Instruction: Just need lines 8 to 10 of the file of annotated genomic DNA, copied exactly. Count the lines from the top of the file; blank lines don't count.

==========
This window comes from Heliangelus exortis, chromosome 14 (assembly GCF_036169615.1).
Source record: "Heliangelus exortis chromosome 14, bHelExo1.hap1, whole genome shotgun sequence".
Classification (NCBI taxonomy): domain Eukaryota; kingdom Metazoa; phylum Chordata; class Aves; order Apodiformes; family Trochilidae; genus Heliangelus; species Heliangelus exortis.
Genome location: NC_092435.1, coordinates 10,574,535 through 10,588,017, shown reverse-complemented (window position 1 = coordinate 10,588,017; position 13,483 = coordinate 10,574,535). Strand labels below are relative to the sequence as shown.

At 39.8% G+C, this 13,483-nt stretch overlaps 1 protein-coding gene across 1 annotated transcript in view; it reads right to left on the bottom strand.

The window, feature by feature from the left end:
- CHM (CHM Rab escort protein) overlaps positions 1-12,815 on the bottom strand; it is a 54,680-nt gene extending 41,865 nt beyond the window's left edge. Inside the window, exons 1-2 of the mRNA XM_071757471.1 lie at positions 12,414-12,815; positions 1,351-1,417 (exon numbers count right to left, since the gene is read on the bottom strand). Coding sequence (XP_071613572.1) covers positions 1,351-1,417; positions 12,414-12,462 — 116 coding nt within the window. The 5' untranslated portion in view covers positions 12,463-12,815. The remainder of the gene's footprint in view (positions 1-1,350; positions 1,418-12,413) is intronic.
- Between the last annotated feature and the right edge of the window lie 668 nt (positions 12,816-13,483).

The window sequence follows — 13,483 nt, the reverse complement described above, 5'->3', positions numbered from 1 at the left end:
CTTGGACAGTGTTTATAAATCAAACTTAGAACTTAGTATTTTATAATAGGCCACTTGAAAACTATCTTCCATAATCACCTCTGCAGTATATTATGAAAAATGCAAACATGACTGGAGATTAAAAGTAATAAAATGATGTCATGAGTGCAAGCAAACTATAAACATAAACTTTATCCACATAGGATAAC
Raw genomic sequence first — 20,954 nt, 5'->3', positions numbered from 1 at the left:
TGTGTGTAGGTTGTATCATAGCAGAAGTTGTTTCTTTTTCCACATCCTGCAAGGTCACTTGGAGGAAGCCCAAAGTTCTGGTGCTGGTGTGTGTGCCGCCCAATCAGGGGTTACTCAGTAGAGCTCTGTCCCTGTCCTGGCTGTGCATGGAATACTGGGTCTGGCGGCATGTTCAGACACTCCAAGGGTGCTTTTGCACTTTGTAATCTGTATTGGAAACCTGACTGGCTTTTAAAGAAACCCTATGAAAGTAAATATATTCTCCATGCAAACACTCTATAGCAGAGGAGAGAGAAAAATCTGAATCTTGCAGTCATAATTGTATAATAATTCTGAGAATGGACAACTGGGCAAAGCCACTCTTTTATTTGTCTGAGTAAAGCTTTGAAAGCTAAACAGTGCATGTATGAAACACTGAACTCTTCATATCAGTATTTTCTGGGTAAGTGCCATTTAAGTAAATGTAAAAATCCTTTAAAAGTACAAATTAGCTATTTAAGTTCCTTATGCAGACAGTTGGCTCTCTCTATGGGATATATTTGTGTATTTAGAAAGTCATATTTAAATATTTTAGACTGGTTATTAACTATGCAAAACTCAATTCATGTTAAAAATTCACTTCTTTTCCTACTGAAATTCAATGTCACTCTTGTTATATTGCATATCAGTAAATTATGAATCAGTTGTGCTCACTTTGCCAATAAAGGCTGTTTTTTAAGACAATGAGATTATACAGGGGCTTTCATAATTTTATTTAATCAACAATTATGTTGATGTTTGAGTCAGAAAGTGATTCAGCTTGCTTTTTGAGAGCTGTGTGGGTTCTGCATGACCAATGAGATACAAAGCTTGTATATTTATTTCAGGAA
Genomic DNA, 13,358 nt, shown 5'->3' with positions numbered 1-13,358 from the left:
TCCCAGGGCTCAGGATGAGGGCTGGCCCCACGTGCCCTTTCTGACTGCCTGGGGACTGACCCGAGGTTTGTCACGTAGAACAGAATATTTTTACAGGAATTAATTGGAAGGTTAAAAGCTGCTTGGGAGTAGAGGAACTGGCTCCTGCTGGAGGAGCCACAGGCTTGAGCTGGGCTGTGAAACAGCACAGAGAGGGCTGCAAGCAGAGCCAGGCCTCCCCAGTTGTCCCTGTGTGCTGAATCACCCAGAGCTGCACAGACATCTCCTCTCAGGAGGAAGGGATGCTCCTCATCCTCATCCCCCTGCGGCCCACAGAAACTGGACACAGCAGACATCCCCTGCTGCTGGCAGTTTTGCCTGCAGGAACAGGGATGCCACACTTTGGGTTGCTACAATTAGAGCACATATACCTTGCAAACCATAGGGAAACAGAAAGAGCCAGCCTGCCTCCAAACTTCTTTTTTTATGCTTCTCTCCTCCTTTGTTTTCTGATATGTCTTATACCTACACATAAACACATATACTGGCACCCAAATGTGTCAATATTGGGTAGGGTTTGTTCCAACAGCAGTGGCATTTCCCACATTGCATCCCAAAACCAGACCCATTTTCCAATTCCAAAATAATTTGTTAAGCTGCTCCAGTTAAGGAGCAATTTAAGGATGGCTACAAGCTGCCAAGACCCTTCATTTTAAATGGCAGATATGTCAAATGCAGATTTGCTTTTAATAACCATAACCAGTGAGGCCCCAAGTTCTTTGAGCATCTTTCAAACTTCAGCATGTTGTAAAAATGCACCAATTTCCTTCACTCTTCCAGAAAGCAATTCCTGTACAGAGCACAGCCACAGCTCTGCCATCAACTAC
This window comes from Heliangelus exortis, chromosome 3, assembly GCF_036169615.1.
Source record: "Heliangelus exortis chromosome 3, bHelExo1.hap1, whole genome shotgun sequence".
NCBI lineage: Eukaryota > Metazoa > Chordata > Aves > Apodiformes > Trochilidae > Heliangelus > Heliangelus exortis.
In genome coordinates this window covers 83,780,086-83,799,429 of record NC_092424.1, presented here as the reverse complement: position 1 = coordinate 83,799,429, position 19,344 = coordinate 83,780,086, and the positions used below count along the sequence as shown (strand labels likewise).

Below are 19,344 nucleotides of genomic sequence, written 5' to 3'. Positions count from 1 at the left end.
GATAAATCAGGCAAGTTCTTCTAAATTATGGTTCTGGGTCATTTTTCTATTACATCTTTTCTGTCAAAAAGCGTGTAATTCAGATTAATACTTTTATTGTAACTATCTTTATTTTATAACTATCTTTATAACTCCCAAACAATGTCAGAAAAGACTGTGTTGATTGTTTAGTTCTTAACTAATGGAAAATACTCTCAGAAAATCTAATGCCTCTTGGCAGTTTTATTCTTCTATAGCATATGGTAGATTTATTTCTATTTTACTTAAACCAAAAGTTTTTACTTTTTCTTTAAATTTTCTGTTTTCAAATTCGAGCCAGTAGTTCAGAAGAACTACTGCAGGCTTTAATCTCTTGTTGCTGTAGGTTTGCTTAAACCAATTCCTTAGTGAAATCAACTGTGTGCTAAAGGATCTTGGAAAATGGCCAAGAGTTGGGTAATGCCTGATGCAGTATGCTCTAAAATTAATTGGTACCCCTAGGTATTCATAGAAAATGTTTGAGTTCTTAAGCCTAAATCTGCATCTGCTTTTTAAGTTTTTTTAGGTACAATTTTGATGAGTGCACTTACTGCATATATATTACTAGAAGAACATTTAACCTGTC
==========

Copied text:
- Between the last annotated feature and the right edge of the window lie 668 nt (positions 12,816-13,483).

The window sequence follows — 13,483 nt, the reverse complement described above, 5'->3', positions numbered from 1 at the left end:
CTTGGACAGTGTTTATAAATCAAACTTAGAACTTAGTATTTTATAATAGGCCACTTGAAAACTATCTTCCATAATCACCTCTGCAGTATATTATGAAAAATGCAAACATGACTGGAGATTAAAAGTAATAAAATGATGTCATGAGTGCAAGCAAACTATAAACATAAACTTTATCCACATAGGATAAC